“This needs to change. Viagogo is already facing legal proceedings for contempt of court. While that case is pending, there is surely a compelling argument for the website to be temporarily blocked and for platforms like Google to cut off its advertising.”
“We’re calling on the Government to review the effectiveness of the law intended to prevent consumers being ripped-off when buying tickets for live concerts.”
Damian Collins MP
Chair of the DCMS Committee Damian Collins MP, said: “The UK is witnessing a boom in live music with increasing numbers attending concerts and festivals, giving a boost for the economy, with home-grown talent like Ed Sheeran taking that success across the world.
“Yet for all its vibrancy, away from the headline acts the music industry is also facing stark challenges. Bad experiences with ticket resale platforms are damaging trust in the industry, smaller music venues are closing at an unprecedented rate, and the future of the talent pipeline is at risk.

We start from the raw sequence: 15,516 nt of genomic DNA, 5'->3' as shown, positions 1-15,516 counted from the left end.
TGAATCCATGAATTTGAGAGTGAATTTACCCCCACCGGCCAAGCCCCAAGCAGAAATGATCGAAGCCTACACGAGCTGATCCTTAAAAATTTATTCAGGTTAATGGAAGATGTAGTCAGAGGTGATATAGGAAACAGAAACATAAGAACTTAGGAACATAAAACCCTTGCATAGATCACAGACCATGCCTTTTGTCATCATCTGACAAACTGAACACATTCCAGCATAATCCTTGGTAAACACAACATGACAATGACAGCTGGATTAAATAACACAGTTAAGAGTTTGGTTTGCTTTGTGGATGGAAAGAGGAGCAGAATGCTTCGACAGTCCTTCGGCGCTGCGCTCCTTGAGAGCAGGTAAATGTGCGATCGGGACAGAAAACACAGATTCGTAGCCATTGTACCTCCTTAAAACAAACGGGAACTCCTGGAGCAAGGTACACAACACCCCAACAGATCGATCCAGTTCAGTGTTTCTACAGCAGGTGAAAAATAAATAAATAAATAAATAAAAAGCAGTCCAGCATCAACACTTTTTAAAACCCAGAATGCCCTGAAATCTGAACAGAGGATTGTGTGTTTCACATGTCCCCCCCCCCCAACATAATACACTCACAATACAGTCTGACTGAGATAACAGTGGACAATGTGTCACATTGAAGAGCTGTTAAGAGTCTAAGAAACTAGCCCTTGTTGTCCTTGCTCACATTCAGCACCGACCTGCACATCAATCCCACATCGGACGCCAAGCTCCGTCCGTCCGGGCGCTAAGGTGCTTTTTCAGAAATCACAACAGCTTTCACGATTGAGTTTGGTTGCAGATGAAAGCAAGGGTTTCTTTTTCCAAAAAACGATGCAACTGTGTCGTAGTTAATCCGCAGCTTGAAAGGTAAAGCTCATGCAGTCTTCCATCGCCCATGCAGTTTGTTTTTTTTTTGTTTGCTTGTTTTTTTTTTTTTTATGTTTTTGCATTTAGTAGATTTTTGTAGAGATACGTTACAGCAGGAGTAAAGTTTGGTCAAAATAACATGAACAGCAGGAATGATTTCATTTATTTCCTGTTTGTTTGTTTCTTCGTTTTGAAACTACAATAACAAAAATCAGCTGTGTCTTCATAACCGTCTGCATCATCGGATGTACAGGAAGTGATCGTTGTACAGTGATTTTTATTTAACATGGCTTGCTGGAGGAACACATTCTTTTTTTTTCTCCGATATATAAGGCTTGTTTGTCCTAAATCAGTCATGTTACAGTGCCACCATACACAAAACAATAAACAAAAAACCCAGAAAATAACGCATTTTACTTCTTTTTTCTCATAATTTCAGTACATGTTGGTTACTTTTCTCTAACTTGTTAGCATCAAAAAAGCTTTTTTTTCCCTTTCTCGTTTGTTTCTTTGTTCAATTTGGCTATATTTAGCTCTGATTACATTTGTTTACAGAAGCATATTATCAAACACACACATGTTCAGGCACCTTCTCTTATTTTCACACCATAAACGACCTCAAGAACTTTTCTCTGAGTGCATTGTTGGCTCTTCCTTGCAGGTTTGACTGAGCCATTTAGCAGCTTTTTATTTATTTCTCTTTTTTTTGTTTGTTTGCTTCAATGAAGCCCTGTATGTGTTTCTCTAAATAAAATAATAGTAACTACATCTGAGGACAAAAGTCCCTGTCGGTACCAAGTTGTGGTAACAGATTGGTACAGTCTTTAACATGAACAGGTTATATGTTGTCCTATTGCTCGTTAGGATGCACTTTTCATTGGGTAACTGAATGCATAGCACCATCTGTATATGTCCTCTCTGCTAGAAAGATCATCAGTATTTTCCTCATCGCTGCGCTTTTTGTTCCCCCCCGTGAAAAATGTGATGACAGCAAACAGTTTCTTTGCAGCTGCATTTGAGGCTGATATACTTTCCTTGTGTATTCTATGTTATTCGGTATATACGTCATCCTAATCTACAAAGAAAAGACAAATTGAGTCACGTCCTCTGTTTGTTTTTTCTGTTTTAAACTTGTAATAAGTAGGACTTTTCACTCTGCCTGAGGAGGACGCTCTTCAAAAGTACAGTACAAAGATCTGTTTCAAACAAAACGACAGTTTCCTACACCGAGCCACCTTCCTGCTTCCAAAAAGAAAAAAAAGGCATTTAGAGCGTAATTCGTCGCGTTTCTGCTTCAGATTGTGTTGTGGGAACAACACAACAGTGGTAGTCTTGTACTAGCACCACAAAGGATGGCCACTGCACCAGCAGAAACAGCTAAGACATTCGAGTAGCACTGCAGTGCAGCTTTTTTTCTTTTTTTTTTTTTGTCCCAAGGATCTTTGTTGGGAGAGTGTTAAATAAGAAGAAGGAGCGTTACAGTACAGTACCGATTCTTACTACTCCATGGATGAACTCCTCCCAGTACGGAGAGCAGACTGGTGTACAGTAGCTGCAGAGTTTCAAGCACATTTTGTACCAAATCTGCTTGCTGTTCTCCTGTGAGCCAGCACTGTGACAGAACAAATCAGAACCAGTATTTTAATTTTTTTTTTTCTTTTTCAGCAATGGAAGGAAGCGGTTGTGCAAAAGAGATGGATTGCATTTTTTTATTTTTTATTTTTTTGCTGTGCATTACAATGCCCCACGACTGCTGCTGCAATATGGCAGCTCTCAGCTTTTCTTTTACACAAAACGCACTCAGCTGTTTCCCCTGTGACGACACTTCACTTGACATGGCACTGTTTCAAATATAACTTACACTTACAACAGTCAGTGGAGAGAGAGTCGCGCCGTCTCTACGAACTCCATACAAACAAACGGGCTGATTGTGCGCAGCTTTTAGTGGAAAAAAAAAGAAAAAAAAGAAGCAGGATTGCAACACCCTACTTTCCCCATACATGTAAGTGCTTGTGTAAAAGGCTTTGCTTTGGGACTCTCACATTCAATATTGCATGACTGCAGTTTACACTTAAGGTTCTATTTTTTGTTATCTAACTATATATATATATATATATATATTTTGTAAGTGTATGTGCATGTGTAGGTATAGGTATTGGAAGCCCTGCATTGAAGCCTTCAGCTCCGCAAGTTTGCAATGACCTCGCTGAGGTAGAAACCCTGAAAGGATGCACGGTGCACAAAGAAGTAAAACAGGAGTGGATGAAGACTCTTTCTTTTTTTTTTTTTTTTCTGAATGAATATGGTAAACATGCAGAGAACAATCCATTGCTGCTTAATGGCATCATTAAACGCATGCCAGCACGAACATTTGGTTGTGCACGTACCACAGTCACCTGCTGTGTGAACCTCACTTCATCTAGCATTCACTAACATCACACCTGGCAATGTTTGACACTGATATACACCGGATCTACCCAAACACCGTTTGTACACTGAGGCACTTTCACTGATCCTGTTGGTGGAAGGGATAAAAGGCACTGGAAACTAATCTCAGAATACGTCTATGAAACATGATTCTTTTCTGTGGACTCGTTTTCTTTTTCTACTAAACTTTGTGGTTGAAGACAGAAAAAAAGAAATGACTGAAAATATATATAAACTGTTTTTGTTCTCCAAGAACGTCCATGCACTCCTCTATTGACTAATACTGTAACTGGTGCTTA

“We’re calling on the Government to review the effectiveness of the law intended to prevent consumers being ripped-off when buying tickets for live concerts. The Government shouldn’t rely on the work of voluntary groups to take on the giants in the ticket resale market but make sure there is effective action to end exploitation, and greater transparency and redress for ticket-buyers when things go wrong.
“The DCMS Committee has taken today the highly unusual step of issuing a warning to the public against using a major secondary ticketing site until it complies fully with consumer law.
Added Collins: “When it comes to live performance, it’s shocking to hear that grime artists are continuing to face prejudice, which risks hampering the success of one of our most successful musical exports.
“Urgent action is needed if the live music industry is to continue to make a significant contribution to both the economy and cultural life of the country. We also look to the music industry to make sure that enough of the big money generated at the top finds its way down to grassroots level to support emerging talent. It happens with sport, why not music?”Music Business Worldwide